Nigerian lawmakers have declared that this is the last time they will condone any xenophobic attack on Nigerians living in South Africa.
The two chambers of the National Assembly, which reacted to the renewed attacks on Nigerians in South Africa, threatened that they would retaliate any such actions in the future.
The warning came from the Senate and House of Representatives Joint Committee on Foreign Affairs at an interactive session with the Minister of State for Foreign Affairs, Khadija Bukka Abba.
The committee, chaired by Senator Monsurat Sunmonu (Oyo Central) and Hon. Nnenna Ukeje, had invited the minister to brief NASS on the ugly incident to enable the parliament take a stand on the Nigeria-South Africa relations.
After listening to the submissions of the minister, the committee warned that Nigeria would no longer fold its arms and allow its citizens be killed in cold blood in South Africa, insisting that: “Enough is enough; henceforth it would be a tooth for a tooth.”
At the Senate session, the lawmakers resolved to send a delegation to meet their South African counterparts with a view to addressing the menace.
The resolutions followed a motion sponsored by Senator Rose Oko and four others, who warned that if nothing was done urgently, Nigerians would be continuously subjected to more attacks by the unrepentant South Africans.
Senator Oko, who led the debate on the motion, noted with serious concern the return of xenophobic attacks on Nigerians in South Africa as well as extrajudicial killings.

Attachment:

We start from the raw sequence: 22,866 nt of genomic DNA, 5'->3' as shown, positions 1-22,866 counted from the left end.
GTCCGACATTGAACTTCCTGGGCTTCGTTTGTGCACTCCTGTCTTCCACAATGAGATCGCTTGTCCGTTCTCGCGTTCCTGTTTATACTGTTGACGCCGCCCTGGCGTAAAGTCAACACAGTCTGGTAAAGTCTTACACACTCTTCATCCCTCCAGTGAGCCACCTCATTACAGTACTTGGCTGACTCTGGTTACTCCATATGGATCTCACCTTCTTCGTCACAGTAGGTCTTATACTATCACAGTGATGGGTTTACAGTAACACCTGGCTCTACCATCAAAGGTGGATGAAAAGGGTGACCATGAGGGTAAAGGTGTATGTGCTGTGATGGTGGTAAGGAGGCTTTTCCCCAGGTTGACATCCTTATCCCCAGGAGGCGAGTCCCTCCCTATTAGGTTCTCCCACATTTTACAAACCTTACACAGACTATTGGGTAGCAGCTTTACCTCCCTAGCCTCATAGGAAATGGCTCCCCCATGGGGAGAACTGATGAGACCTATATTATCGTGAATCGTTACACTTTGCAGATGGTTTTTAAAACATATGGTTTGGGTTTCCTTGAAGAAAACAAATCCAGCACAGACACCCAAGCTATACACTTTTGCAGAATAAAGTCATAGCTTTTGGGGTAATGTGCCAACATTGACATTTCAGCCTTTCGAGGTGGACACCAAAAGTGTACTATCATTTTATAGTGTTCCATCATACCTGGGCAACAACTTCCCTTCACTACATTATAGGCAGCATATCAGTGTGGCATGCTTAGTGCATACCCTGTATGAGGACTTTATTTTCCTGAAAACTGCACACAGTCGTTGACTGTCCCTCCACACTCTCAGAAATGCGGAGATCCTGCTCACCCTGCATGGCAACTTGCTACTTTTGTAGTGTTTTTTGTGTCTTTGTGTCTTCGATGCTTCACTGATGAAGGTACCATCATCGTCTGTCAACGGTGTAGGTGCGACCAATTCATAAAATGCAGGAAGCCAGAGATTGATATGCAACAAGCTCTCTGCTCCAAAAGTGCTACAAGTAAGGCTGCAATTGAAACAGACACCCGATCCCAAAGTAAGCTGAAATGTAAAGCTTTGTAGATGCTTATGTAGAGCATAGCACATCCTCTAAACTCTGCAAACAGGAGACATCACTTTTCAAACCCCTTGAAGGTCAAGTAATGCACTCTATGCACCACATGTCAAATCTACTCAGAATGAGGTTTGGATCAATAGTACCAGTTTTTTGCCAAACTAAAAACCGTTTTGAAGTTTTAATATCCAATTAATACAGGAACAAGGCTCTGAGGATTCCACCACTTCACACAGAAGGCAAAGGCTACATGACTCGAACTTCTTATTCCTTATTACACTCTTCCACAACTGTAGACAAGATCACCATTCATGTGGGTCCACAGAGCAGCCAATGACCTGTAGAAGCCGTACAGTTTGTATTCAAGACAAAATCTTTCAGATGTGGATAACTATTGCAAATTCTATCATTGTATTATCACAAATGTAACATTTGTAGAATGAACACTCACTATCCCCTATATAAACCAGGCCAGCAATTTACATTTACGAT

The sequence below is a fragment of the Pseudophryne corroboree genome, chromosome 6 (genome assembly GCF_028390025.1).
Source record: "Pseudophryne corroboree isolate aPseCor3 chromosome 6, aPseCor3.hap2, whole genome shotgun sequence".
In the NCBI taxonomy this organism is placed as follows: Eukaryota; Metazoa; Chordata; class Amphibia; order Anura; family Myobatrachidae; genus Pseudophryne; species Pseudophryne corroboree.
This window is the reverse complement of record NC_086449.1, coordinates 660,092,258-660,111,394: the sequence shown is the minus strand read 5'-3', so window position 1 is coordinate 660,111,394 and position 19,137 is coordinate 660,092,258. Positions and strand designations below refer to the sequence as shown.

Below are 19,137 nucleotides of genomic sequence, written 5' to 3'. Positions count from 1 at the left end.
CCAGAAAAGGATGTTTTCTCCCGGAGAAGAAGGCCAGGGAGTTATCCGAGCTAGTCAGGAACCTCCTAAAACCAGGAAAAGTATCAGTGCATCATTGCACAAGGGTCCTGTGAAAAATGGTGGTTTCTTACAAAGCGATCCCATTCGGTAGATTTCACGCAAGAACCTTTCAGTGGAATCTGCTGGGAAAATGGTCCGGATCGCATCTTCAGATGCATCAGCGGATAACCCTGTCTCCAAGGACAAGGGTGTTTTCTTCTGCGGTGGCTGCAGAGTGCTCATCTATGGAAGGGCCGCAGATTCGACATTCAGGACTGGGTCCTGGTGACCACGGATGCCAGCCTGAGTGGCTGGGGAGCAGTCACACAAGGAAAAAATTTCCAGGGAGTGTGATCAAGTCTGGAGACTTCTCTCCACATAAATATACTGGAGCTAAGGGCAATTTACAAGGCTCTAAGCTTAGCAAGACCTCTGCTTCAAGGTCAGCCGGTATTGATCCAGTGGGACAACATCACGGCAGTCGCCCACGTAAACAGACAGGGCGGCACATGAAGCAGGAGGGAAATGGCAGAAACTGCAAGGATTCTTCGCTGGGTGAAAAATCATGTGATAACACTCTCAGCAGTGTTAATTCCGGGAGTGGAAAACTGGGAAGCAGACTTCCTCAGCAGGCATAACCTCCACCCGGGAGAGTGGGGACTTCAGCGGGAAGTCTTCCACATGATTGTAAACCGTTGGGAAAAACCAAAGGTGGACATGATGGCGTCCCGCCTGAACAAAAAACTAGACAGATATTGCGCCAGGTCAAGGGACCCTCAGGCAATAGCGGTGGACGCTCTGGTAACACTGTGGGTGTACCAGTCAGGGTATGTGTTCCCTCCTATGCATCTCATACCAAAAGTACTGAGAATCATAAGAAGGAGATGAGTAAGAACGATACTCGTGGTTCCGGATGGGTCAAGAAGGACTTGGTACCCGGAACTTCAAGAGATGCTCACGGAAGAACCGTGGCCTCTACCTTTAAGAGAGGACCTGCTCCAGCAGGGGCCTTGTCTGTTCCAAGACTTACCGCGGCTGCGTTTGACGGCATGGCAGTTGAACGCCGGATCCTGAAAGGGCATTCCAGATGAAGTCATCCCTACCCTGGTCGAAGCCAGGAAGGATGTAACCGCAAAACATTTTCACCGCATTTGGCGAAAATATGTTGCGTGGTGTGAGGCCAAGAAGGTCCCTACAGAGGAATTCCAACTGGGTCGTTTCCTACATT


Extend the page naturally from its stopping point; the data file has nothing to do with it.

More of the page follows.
She stated that in the early hours of Saturday, 18th of February, 2017, South Africans reportedly attacked and looted businesses owned by Nigerians in Pretoria as confirmed by Ikechukwu Anyene, the President of the Nigeria Union in South Africa and the media.
The lawmaker lamented that one Tochukwu Nnadi was on 29th December, 2016, killed in an extrajudicial manner through strangulation by the South African police.
According to her, these incidents violated Article 5 of the United Nations Universal Declaration on Human Rights, Article 4 and 7 of the African Charter on Human and People’s Rights; and Sections 11 and 35 of the 1996 Constitution of the Republic of South Africa.
Senators who took turns to comment on the matter all made reference to the central role Nigeria played in liberating South Africa from apartheid government in the country for decades.
The Deputy Senate President Ike Ekweremadu, told the Senate that it took the support and commitment of Nigeria to get South Africa out of the apartheid regime.
The Senate Chief Whip, Senator Olusola Adeyeye, said: “It breaks my heart that after doing so much for South Africa, they have forgotten so soon and have turned around to pay Nigeria with unwarranted attacks and killings of our citizens.”